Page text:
|Net Performance (After Fees)||1 Month||3 Month||6 Months||1 Year||3 Years||5 Years||*Since inception (Annualised)|
|Concise Mid Cap Fund Return (%)||1.06||4.23||(-3.24)||16.31||7.42||7.27||4.56|
|Mid Cap Masters Index (%)||1.64||4.49||(-0.04)||20.15||10.09||8.68||2.88|
|Active Performance (%)||-0.58||-0.26||-3.20||-3.85||-2.67||-1.41||1.68|
The Australian share market rose +2.25% in February with defensive sectors generally outperforming. Consumer staples (+6.17%), A-REITS (+4.15%) and financials ex-REITs (+4.11%) posted the strongest gains, with sector laggards coming from materials (-3.18%), telecommunications (-3.13%) and energy (-2.06%). Global markets generally performed well with the MSCI Accumulation Index (+2.77%), S&P500 (+3.72%) and Dow Jones Industrial Average (+4.77%) all posting gains.
Economic data out of the US suggests the world’s largest economy has growth momentum. The Conference Board’s consumer confidence index rose to 114.8 in February, the highest level since 2001. US unemployment ticked up to 4.8%, however the employment to population ratio rose to a post GFC high. Core CPI inflation increased to 2.3% from 2.2% and existing home sales rose 3.3% to 5.69 million units annualised, a new cycle high. Fourth quarter 2016 GDP was reconfirmed as 1.9%, however consumption in Q4 was notably revised up to 3.0% from 2.5%, a very healthy rate that will continue to underpin US economic growth if it continues growing at a 3% annualised pace.
Data out of China suggests the economy has kept a stable pace. The official manufacturing PMI continues to suggest modest expansionary activity and trade data was favourable over the month.
With this global backdrop in major global economies, commodity prices generally pushed higher. The LME base metals index rose +1.1% led by nickel (+9.9%) and aluminium prices (+4.1%). Energy prices rose with crude oil up (+2.5%) and thermal coal (+0.5%) higher. Steel intensive commodities were mixed with iron ore (+9.6%) continuing its run of rises in contrast to coking coal which fell for the third consecutive month (-4.9%).
In Australia, stronger bulk commodity prices resulted in a surging trade balance with the December trade surplus a record $3.5bn. The stronger terms of trade helped push the AUD/USD higher to $0.77 by month end.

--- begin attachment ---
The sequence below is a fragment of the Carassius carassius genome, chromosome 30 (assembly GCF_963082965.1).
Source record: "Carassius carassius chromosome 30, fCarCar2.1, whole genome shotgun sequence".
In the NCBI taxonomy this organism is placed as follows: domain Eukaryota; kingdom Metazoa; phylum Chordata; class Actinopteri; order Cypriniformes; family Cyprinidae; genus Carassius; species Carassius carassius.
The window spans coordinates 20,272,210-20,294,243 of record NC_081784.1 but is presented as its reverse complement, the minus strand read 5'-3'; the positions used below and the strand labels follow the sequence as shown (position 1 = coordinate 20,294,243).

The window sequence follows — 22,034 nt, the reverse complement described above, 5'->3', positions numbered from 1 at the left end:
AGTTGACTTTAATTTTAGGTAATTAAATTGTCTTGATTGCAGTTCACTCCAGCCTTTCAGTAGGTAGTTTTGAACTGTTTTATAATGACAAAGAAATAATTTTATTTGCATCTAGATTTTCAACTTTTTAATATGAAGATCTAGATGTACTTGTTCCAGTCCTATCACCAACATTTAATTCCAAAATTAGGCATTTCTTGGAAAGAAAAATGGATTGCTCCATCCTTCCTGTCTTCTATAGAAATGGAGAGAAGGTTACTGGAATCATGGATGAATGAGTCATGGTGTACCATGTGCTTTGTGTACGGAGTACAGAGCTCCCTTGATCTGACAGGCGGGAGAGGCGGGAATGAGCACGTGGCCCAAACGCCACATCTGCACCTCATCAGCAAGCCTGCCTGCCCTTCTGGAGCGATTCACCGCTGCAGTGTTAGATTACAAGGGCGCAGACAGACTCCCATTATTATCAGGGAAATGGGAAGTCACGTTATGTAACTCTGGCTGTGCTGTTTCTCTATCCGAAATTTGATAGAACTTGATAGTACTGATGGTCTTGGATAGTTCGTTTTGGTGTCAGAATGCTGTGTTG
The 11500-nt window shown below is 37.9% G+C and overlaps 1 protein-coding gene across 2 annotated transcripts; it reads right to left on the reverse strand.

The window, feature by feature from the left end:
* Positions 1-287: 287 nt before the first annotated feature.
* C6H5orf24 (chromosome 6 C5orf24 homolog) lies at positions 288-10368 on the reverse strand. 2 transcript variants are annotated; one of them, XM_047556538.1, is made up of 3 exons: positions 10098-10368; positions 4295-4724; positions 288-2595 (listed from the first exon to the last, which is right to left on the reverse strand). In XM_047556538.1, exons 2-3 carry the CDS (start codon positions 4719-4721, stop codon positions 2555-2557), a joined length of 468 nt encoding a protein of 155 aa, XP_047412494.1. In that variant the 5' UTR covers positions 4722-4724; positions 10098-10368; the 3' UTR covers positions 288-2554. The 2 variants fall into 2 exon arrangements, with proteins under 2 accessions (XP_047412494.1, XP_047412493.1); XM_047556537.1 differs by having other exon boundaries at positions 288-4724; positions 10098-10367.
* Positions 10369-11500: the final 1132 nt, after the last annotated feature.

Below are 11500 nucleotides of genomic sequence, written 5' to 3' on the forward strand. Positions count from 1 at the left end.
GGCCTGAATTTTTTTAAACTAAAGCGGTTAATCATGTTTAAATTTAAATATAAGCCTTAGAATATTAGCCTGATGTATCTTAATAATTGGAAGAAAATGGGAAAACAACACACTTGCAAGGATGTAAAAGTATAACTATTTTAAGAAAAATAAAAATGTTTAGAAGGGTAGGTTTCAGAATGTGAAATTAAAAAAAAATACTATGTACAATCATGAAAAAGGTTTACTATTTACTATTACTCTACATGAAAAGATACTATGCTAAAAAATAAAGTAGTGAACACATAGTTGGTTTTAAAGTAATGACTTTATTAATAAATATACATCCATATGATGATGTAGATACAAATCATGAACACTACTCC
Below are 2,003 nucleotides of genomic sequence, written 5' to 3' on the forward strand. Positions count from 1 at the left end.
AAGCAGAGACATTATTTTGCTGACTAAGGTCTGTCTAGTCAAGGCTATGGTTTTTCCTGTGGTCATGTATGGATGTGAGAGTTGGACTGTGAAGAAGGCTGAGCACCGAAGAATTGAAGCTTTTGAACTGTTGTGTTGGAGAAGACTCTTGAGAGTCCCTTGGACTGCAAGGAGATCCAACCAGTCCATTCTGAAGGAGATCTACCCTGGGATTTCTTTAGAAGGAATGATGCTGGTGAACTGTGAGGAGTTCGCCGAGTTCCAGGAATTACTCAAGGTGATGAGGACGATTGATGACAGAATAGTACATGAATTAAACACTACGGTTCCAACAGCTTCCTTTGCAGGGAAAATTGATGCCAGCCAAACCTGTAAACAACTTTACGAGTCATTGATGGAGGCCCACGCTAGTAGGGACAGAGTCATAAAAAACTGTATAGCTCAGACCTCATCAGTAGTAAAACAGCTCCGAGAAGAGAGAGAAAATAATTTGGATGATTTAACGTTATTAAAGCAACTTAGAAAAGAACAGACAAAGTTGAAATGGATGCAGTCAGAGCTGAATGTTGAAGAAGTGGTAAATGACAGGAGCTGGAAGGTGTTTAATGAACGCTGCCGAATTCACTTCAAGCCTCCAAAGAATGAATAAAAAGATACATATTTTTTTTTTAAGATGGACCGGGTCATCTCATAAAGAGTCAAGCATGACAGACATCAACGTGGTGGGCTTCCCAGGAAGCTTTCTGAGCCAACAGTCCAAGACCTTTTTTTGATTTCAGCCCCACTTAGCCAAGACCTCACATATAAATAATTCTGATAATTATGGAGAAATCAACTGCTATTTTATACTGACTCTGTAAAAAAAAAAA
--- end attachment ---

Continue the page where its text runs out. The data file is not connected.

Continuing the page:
Releases of interim financials for the 2017 year dominated mid cap news flow in February. Highlights included Bluescope Steel reporting a good cost performance and second half guidance 6% above market expectations. Downer EDI (DOW) reported an increase in work in hand and raised profit guidance to $175m. Costa Group (CGC) reported a solid result driven by increasing blueberry volumes and upgraded profit growth guidance to circa 25% growth inclusive of its avocado acquisition. Other stocks which beat interim earnings expectations included Next DC (NXT), Orora (ORA) and Aristocrat Leisure (ALL).
Graincorp (GNC) also upgraded its full year earnings guidance at its AGM which was held during February. Companies which missed expectations included Spotless Group (SPO), Blackmores (BKL), Altium (ALU), IOOF (IFL) and Ardent Leisure (AAD). Isentia Group (ISD) was the weakest stock (-41%) in the mid cap index during February with the company lowering the outlook for its King Content business as well as highlighting a pick up in competitive intensity resulted in higher client churn along with an inability to recover a rise in publishing costs.
Attribution Analysis for the month ended February 2017
|Top 5||Bottom 5|
|Worley Parsons||Ardent Leisure|
|Aristocrat Leisure||Fletcher Building|
|Super Retail Group||Southern Cross Media|
The Concise Mid Cap Fund returned +1.06% in February below the benchmark return of +1.64%. Outperforming stocks during February included WorleyParsons (WOR), Aristocrat Leisure (ALL) and Super Retail Group (SUL). Detractors included Ardent Leisure (AAD), Fletcher Building (FBU) and Southern Cross Media (SXL).